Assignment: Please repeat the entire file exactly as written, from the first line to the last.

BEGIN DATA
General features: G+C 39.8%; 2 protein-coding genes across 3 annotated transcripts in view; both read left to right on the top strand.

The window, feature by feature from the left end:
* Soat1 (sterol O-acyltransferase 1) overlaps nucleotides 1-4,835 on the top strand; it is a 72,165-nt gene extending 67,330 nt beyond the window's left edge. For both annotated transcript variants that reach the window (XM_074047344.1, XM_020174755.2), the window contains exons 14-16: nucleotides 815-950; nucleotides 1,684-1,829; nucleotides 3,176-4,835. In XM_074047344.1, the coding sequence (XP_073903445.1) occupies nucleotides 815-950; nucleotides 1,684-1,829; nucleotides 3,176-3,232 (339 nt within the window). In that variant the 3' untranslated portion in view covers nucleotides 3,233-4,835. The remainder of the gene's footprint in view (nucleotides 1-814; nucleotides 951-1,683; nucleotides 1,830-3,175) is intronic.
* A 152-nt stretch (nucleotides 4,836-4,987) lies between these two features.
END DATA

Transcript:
General features: G+C 39.8%; 2 protein-coding genes across 3 annotated transcripts in view; both read left to right on the top strand.

The window, feature by feature from the left end:
* Soat1 (sterol O-acyltransferase 1) overlaps nucleotides 1-4,835 on the top strand; it is a 72,165-nt gene extending 67,330 nt beyond the window's left edge. For both annotated transcript variants that reach the window (XM_074047344.1, XM_020174755.2), the window contains exons 14-16: nucleotides 815-950; nucleotides 1,684-1,829; nucleotides 3,176-4,835. In XM_074047344.1, the coding sequence (XP_073903445.1) occupies nucleotides 815-950; nucleotides 1,684-1,829; nucleotides 3,176-3,232 (339 nt within the window). In that variant the 3' untranslated portion in view covers nucleotides 3,233-4,835. The remainder of the gene's footprint in view (nucleotides 1-814; nucleotides 951-1,683; nucleotides 1,830-3,175) is intronic.
* A 152-nt stretch (nucleotides 4,836-4,987) lies between these two features.